The Adventure Heated Jacket has a few drawstrings with those spring-based tighteners, which I am not a fan of, but these seem to be well-made. The drawstrings themselves seem to be made of elastic or some other stretchy material, but I couldn’t snap them by tugging on them, so they are tougher than a lot of the drawstrings on other jackets I have had around in the past.
There is are drawstrings on either side at the bottom of the jacket, one at the base of the neck for the hood, and two on either side for the hood. I don’t like the hood ones as they don’t seem to help with the warmth or the wind and just get in my way if I tighten them. The side drawstrings on the Adventure Heated Jacket are independent of one another. I like that because it allows me to adjust the tightness of each side individually depending on what I might have on my belt, like a radio, hatchet, machete, or flashlight.
I only tested this with a hatchet since I don’t have a good radio around, and my machete is just too bulky to be strapped to a belt, and I prefer to carry it on a leg strap. Keeping in mind that I use a cane most of the time these days, even when camping, I appreciated the ability to make sure the jacket wasn’t able to catch on the cane while I was walking.
Overall, I like the Adventure Heated Jacket. There are a few things that I personally don’t like about the design, but those are more personal taste than anything else. The big stand-out problems are the Bluetooth not working, the front zipper, and by extension, the price. At a retail price of $229.99, I expect the features mentioned to work properly, especially when one of those features is the means of advertising.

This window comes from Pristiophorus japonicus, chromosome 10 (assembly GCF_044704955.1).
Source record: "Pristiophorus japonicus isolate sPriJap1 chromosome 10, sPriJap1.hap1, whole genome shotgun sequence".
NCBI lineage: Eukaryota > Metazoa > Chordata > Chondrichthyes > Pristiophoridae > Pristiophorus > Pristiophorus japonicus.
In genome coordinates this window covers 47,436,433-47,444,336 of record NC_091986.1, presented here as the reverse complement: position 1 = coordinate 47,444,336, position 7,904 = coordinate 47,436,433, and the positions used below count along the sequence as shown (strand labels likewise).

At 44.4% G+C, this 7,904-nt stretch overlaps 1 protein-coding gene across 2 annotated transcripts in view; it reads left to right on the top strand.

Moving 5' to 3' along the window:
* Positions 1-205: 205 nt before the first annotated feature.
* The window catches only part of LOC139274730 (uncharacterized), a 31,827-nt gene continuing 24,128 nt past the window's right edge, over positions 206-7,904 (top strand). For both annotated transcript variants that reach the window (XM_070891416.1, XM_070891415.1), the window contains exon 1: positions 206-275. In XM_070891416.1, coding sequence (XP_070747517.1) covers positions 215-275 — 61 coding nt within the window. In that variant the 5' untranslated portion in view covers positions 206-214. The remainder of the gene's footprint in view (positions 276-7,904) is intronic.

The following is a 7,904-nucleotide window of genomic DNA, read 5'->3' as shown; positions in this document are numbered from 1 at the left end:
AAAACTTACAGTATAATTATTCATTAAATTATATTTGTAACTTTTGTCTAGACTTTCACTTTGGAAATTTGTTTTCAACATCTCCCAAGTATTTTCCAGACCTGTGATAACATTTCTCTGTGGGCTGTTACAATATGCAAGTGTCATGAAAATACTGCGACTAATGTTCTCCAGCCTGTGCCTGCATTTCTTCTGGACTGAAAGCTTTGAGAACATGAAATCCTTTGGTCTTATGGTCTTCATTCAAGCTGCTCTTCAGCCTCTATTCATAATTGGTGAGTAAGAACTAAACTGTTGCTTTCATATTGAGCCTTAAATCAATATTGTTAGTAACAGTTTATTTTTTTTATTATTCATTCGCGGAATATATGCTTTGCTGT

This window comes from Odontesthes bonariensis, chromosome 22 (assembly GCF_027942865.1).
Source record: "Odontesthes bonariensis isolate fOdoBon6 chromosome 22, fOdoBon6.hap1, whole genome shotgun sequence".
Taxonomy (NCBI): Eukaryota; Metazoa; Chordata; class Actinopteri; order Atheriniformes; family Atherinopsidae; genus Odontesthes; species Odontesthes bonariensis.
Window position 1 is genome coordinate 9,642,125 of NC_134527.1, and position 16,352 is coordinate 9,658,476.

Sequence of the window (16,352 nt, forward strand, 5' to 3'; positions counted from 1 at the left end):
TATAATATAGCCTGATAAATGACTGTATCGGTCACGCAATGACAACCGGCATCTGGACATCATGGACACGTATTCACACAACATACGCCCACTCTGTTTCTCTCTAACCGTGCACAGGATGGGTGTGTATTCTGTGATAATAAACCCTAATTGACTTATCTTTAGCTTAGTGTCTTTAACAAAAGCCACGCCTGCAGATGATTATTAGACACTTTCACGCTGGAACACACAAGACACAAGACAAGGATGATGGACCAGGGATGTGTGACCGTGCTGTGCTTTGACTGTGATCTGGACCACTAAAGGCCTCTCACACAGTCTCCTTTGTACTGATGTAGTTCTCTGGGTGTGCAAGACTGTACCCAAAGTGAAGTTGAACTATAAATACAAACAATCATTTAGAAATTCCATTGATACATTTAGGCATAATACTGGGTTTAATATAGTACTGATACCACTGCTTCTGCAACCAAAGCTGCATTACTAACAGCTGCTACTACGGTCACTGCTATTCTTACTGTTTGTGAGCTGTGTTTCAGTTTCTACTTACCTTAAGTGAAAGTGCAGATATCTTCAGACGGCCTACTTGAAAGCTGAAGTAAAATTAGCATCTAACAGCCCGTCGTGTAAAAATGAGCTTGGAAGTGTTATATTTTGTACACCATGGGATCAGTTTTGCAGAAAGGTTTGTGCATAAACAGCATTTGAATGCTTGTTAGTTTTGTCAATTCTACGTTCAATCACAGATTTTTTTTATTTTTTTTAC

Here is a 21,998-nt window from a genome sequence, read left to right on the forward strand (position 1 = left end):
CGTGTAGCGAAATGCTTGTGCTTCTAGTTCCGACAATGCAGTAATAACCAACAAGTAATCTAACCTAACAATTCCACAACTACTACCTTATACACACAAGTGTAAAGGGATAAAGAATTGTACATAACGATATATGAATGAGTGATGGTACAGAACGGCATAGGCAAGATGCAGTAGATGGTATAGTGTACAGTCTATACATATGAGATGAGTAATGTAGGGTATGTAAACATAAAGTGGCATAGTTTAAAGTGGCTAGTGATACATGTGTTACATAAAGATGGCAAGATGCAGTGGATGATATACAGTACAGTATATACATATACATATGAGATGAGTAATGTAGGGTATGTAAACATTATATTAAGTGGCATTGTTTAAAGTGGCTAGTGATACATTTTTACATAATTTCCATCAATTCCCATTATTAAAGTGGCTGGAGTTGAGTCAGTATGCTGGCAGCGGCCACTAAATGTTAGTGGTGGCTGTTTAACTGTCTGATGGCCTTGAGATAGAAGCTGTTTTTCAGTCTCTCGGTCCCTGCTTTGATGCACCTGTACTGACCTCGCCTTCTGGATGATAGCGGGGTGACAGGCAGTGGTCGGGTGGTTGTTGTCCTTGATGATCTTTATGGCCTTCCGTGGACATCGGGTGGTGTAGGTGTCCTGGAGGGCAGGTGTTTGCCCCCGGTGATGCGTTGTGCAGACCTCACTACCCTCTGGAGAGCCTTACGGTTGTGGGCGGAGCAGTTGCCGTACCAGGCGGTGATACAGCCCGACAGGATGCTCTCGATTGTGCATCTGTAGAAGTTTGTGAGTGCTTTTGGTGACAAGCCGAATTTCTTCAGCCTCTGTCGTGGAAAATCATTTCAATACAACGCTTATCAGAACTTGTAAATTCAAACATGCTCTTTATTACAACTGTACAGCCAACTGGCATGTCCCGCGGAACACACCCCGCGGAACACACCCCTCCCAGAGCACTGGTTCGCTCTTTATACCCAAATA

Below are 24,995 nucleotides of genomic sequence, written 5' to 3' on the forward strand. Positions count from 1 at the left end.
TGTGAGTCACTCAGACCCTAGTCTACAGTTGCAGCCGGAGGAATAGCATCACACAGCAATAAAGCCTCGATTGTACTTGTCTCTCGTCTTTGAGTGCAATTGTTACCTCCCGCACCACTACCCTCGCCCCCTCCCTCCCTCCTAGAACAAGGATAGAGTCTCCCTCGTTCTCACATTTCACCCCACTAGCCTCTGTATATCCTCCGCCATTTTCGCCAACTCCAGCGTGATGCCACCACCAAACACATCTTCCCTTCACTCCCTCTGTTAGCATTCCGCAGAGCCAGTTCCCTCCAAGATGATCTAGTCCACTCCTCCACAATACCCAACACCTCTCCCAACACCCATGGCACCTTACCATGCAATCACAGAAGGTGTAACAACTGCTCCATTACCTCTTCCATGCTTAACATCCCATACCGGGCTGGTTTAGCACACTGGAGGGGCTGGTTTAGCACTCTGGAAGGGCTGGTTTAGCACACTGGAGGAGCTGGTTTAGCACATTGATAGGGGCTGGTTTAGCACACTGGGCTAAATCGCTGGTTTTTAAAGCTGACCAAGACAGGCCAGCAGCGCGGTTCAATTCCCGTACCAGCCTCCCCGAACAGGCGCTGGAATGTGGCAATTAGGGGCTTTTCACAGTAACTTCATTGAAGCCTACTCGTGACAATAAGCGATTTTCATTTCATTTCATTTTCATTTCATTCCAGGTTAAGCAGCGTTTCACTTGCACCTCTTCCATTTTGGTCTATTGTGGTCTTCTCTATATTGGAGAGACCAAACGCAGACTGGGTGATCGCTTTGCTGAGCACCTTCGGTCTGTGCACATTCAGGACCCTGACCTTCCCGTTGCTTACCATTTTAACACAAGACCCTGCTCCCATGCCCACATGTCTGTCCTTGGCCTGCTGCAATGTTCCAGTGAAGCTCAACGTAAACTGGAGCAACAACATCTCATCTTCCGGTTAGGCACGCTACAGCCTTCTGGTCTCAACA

So, all other things being equal, I would have to rate the Adventure Heated Jacket a 3.5 out of 5. It is a very nice jacket, and I am happy to have it. However, I couldn’t recommend it to a friend without warning them about the possible issues; that lowers the score significantly for me.
The Adventure Heated Jacket is not all bad, not all good. I find myself using it to warm my legs a lot as I work at my desk. When I need to go out, it’s nice to have a variable heat built-in that runs for a decent amount of time. And, of course, it’s rather stylish that’s available for men and women. Hopefully, the next model will be designed with its Bluetooth connectivity fixed and better zippers.
YouTube: Fieldsheer® 7.4v Mobile Warming® Heated Garments
Photo credits: The feature image is showing a slightly different model, is owned by Fieldsheer and was part of a press release. The first two photos on the body of the article are screenshots taken by the author from Fieldsheer’s website for TechAcute. All other photos have been taken by the author as well for TechAcute.